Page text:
Beijing put additional police on the streets and detained government critics Tuesday as part of a security crackdown on the eve of the 25th anniversary of the crushing of pro-democracy protests centered on the capital's Tiananmen Square.
Beijing put additional police on the streets and detained government critics Tuesday as part of a security crackdown on the eve of the 25th anniversary of the crushing of pro-democracy protests centered on the capital’s Tiananmen Square.
Police manned checkpoints, and officers and paramilitary troops patrolled pedestrian overpasses and streets surrounding the square.
The increased security comes on top of heightened restrictions on political activists, artists, lawyers and other government critics. Dozens have been taken into detention, forced out of Beijing or confined to their homes in other parts of the country.
“June 4 has come again and the plainclothes officers are here to protect us. I can’t leave the house to travel or lecture,” Jiangsu province-based environmental activist Wu Lihong said in a text message.
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Artist and former activist Guo Jian was also taken away by authorities on Sunday night, shortly after a profile of him appeared in the Financial Times newspaper in commemoration of the crackdown’s anniversary. As he was being detained, Guo, an Australian citizen, told an Associated Press reporter he would be held until June 15.
A writer and officer of the Independent Chinese PEN Center, who writes under the name Ye Du, was also taken from his home in the southern city of Guangzhou to join a forced “tour trip,” his wife, Wan Haitao, said by phone. Such compulsory trips are a common method of keeping government critics under 24-hour watch without the need to initiate legal proceedings.
In an apparent sign of government nervousness, connections to the global Internet appeared to have been disrupted, with Google’s mail and other services mostly inaccessible. China already routinely blocks popular overseas social media sites such as Twitter and YouTube and heavily censors Chinese sites for politically sensitive content.
China allows no public discussion of the events of June 3-4, 1989, when soldiers accompanied by tanks and armored personnel carriers fought their way into the heart of the city, killing hundreds of unarmed protesters and onlookers. The government has never issued a complete, formal accounting of the crackdown and the number of casualties.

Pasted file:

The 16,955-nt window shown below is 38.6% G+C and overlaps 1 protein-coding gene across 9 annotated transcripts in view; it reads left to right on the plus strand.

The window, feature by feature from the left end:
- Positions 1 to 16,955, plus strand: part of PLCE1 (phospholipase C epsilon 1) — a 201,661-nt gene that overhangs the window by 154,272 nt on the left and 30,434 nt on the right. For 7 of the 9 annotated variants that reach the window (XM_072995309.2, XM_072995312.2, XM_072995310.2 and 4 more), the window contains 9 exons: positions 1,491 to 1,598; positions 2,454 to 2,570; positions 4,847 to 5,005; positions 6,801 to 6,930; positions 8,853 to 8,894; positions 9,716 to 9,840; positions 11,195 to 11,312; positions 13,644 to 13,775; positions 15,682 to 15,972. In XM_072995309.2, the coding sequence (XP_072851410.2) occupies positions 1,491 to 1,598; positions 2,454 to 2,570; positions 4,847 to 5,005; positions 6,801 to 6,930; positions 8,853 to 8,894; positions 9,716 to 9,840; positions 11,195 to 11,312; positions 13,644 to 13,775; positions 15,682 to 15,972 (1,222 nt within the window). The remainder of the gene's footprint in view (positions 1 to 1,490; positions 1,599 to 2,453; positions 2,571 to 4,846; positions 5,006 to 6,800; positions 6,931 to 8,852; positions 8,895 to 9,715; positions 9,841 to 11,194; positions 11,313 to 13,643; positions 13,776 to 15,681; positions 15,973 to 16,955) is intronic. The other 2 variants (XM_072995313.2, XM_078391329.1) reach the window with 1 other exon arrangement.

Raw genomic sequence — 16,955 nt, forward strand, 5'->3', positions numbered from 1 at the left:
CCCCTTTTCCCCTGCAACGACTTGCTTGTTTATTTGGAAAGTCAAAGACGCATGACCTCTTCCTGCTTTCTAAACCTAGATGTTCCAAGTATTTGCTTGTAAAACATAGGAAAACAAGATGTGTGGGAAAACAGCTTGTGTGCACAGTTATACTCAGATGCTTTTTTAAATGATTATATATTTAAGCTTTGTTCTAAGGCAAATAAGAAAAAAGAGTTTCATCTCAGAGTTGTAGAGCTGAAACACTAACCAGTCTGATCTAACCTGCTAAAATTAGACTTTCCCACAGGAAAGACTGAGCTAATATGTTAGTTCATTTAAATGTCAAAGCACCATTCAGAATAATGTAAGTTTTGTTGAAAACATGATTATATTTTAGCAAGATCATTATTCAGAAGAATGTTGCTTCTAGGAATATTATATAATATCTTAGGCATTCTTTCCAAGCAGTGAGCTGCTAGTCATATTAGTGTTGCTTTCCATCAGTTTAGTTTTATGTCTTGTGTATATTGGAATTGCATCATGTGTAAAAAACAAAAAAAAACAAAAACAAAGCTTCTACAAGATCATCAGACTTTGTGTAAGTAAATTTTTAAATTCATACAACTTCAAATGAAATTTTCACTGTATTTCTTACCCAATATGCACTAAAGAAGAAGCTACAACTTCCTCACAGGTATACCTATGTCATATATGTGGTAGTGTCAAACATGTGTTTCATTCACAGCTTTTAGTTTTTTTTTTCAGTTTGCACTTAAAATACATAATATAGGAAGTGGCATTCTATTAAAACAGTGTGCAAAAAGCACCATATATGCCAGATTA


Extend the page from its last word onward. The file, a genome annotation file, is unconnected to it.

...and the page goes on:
Beijing’s official verdict is that the student-led protests aimed to topple the ruling Communist Party and plunge China into chaos. Protest leaders said they were merely seeking greater democracy and freedom, along with an end to corruption and favoritism within the party.
Asked about the crackdown at a regularly scheduled news conference, Foreign Ministry spokesman Hong Lei did not refer directly to Tiananmen Square or the military crackdown.
“Regarding the political incident which happened in the late 1980s in China, as well as issues related to it, the Chinese government reached a conclusion a long time ago,” Hong said before launching into a defense of China’s economic reforms that have created a burgeoning middle class amid relative political stability.
Hong also denied cases of political persecution, saying: “In China, there are only law offenders. The so-called dissidents as you mentioned do not exist.”
Authorities regularly tighten security ahead of June 4, but this year’s suppression is notably harsher than in the past. Activists who previously received no more than a warning have been taken into custody and police have told foreign journalists they would face unspecified serious consequences for covering sensitive issues ahead of the anniversary.
A French broadcaster said its journalists were interrogated for six hours by Beijing police when they were found interviewing people on the street about the events 25 years ago.
Despite China’s discouragement, the crackdown is recalled with rallies and commemorations in Chinese communities worldwide, especially in Hong Kong, a former British colony that has retained its own legal system and civil liberties since returning to Chinese rule in 1997.
Thousands marched through the city on Sunday in remembrance of the crackdown, and organizers said they expected about 150,000 people to join a candlelight vigil in a city park Wednesday.
In Beijing, college professor Wang Dongcheng said he had been warned by the authorities not to speak to foreign media and posted a few spare lines of poetry on his microblog.
“Tonight, I will remain silent,” wrote Wang, who attended a private seminar on the 1989 events last month that resulted in the detention of well-known human rights lawyer Pu Zhiqiang and four others. “Tonight, I will listen in solitude. Tonight, I will be sleepless.”
Associated Press writer Didi Tang contributed to this report.